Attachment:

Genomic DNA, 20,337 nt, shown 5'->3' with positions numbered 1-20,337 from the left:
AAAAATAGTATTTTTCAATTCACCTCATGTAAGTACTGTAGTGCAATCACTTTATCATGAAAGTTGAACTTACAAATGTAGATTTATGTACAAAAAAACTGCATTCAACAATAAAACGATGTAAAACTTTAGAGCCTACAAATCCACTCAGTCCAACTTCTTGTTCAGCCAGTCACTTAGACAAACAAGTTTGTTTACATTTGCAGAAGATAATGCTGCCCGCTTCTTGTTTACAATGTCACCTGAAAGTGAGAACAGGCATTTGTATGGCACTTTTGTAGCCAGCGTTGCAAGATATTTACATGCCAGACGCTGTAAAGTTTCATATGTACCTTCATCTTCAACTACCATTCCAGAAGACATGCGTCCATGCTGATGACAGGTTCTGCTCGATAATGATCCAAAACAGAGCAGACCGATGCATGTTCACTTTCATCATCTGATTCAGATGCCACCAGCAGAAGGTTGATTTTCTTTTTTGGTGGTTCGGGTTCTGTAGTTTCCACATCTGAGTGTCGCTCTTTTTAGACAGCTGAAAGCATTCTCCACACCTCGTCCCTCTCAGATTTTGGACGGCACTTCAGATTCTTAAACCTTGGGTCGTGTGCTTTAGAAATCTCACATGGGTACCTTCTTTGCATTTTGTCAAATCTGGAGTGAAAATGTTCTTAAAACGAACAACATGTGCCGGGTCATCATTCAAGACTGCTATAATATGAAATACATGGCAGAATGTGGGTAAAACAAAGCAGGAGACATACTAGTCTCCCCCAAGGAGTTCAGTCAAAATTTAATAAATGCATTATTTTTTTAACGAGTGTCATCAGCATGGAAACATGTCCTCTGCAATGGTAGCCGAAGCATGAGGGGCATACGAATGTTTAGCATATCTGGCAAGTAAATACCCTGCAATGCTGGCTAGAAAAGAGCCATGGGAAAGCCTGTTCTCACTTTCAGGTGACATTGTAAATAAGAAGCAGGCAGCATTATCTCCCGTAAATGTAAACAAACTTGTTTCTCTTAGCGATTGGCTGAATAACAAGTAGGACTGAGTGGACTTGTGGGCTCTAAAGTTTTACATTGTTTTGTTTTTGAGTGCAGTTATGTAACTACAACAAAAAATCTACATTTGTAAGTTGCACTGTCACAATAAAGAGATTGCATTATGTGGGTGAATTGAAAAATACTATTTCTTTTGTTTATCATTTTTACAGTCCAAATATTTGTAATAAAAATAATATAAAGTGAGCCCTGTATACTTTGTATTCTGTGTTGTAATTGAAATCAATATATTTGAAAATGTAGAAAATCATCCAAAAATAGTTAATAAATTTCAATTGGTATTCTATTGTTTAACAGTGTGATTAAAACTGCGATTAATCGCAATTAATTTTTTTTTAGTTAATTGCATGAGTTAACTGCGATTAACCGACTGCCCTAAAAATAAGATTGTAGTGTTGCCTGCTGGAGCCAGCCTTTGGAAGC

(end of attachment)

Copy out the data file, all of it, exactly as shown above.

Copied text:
Genomic DNA, 20,337 nt, shown 5'->3' with positions numbered 1-20,337 from the left:
AAAAATAGTATTTTTCAATTCACCTCATGTAAGTACTGTAGTGCAATCACTTTATCATGAAAGTTGAACTTACAAATGTAGATTTATGTACAAAAAAACTGCATTCAACAATAAAACGATGTAAAACTTTAGAGCCTACAAATCCACTCAGTCCAACTTCTTGTTCAGCCAGTCACTTAGACAAACAAGTTTGTTTACATTTGCAGAAGATAATGCTGCCCGCTTCTTGTTTACAATGTCACCTGAAAGTGAGAACAGGCATTTGTATGGCACTTTTGTAGCCAGCGTTGCAAGATATTTACATGCCAGACGCTGTAAAGTTTCATATGTACCTTCATCTTCAACTACCATTCCAGAAGACATGCGTCCATGCTGATGACAGGTTCTGCTCGATAATGATCCAAAACAGAGCAGACCGATGCATGTTCACTTTCATCATCTGATTCAGATGCCACCAGCAGAAGGTTGATTTTCTTTTTTGGTGGTTCGGGTTCTGTAGTTTCCACATCTGAGTGTCGCTCTTTTTAGACAGCTGAAAGCATTCTCCACACCTCGTCCCTCTCAGATTTTGGACGGCACTTCAGATTCTTAAACCTTGGGTCGTGTGCTTTAGAAATCTCACATGGGTACCTTCTTTGCATTTTGTCAAATCTGGAGTGAAAATGTTCTTAAAACGAACAACATGTGCCGGGTCATCATTCAAGACTGCTATAATATGAAATACATGGCAGAATGTGGGTAAAACAAAGCAGGAGACATACTAGTCTCCCCCAAGGAGTTCAGTCAAAATTTAATAAATGCATTATTTTTTTAACGAGTGTCATCAGCATGGAAACATGTCCTCTGCAATGGTAGCCGAAGCATGAGGGGCATACGAATGTTTAGCATATCTGGCAAGTAAATACCCTGCAATGCTGGCTAGAAAAGAGCCATGGGAAAGCCTGTTCTCACTTTCAGGTGACATTGTAAATAAGAAGCAGGCAGCATTATCTCCCGTAAATGTAAACAAACTTGTTTCTCTTAGCGATTGGCTGAATAACAAGTAGGACTGAGTGGACTTGTGGGCTCTAAAGTTTTACATTGTTTTGTTTTTGAGTGCAGTTATGTAACTACAACAAAAAATCTACATTTGTAAGTTGCACTGTCACAATAAAGAGATTGCATTATGTGGGTGAATTGAAAAATACTATTTCTTTTGTTTATCATTTTTACAGTCCAAATATTTGTAATAAAAATAATATAAAGTGAGCCCTGTATACTTTGTATTCTGTGTTGTAATTGAAATCAATATATTTGAAAATGTAGAAAATCATCCAAAAATAGTTAATAAATTTCAATTGGTATTCTATTGTTTAACAGTGTGATTAAAACTGCGATTAATCGCAATTAATTTTTTTTTAGTTAATTGCATGAGTTAACTGCGATTAACCGACTGCCCTAAAAATAAGATTGTAGTGTTGCCTGCTGGAGCCAGCCTTTGGAAGC